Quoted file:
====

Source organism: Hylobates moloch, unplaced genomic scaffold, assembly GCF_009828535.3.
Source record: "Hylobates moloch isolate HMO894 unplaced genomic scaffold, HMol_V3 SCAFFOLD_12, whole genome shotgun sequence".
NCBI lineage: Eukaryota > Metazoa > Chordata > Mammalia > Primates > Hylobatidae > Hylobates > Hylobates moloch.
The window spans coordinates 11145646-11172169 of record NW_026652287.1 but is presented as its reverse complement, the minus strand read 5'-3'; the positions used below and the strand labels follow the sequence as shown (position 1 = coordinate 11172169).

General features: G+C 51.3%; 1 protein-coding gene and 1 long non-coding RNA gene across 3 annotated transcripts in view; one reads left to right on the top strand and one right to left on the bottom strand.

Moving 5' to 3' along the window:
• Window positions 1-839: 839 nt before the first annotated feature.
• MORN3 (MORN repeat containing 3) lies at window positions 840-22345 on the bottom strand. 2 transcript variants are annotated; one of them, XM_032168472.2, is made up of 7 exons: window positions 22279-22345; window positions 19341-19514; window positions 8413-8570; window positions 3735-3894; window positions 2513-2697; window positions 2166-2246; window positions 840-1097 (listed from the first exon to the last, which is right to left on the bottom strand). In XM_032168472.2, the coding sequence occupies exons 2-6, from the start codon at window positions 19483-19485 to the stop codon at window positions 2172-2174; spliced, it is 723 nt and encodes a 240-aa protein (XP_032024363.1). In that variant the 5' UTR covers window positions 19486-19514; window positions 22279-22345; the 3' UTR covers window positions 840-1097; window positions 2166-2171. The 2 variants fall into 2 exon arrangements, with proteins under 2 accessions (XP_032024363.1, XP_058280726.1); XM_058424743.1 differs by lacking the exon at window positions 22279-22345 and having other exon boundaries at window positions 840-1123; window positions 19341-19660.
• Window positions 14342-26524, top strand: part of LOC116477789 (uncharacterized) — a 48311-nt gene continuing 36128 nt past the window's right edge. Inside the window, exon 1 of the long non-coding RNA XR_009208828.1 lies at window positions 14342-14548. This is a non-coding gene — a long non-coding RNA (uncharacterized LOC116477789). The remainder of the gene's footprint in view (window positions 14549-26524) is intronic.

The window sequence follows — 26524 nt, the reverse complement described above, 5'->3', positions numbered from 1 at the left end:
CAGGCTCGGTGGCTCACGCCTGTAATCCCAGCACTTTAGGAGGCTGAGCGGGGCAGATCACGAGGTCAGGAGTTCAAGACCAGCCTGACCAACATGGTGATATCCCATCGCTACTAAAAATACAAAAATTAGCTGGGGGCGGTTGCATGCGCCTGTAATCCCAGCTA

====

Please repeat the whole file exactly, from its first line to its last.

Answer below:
Source organism: Hylobates moloch, unplaced genomic scaffold, assembly GCF_009828535.3.
Source record: "Hylobates moloch isolate HMO894 unplaced genomic scaffold, HMol_V3 SCAFFOLD_12, whole genome shotgun sequence".
NCBI lineage: Eukaryota > Metazoa > Chordata > Mammalia > Primates > Hylobatidae > Hylobates > Hylobates moloch.
The window spans coordinates 11145646-11172169 of record NW_026652287.1 but is presented as its reverse complement, the minus strand read 5'-3'; the positions used below and the strand labels follow the sequence as shown (position 1 = coordinate 11172169).

General features: G+C 51.3%; 1 protein-coding gene and 1 long non-coding RNA gene across 3 annotated transcripts in view; one reads left to right on the top strand and one right to left on the bottom strand.

Moving 5' to 3' along the window:
• Window positions 1-839: 839 nt before the first annotated feature.
• MORN3 (MORN repeat containing 3) lies at window positions 840-22345 on the bottom strand. 2 transcript variants are annotated; one of them, XM_032168472.2, is made up of 7 exons: window positions 22279-22345; window positions 19341-19514; window positions 8413-8570; window positions 3735-3894; window positions 2513-2697; window positions 2166-2246; window positions 840-1097 (listed from the first exon to the last, which is right to left on the bottom strand). In XM_032168472.2, the coding sequence occupies exons 2-6, from the start codon at window positions 19483-19485 to the stop codon at window positions 2172-2174; spliced, it is 723 nt and encodes a 240-aa protein (XP_032024363.1). In that variant the 5' UTR covers window positions 19486-19514; window positions 22279-22345; the 3' UTR covers window positions 840-1097; window positions 2166-2171. The 2 variants fall into 2 exon arrangements, with proteins under 2 accessions (XP_032024363.1, XP_058280726.1); XM_058424743.1 differs by lacking the exon at window positions 22279-22345 and having other exon boundaries at window positions 840-1123; window positions 19341-19660.
• Window positions 14342-26524, top strand: part of LOC116477789 (uncharacterized) — a 48311-nt gene continuing 36128 nt past the window's right edge. Inside the window, exon 1 of the long non-coding RNA XR_009208828.1 lies at window positions 14342-14548. This is a non-coding gene — a long non-coding RNA (uncharacterized LOC116477789). The remainder of the gene's footprint in view (window positions 14549-26524) is intronic.

The window sequence follows — 26524 nt, the reverse complement described above, 5'->3', positions numbered from 1 at the left end:
CAGGCTCGGTGGCTCACGCCTGTAATCCCAGCACTTTAGGAGGCTGAGCGGGGCAGATCACGAGGTCAGGAGTTCAAGACCAGCCTGACCAACATGGTGATATCCCATCGCTACTAAAAATACAAAAATTAGCTGGGGGCGGTTGCATGCGCCTGTAATCCCAGCTA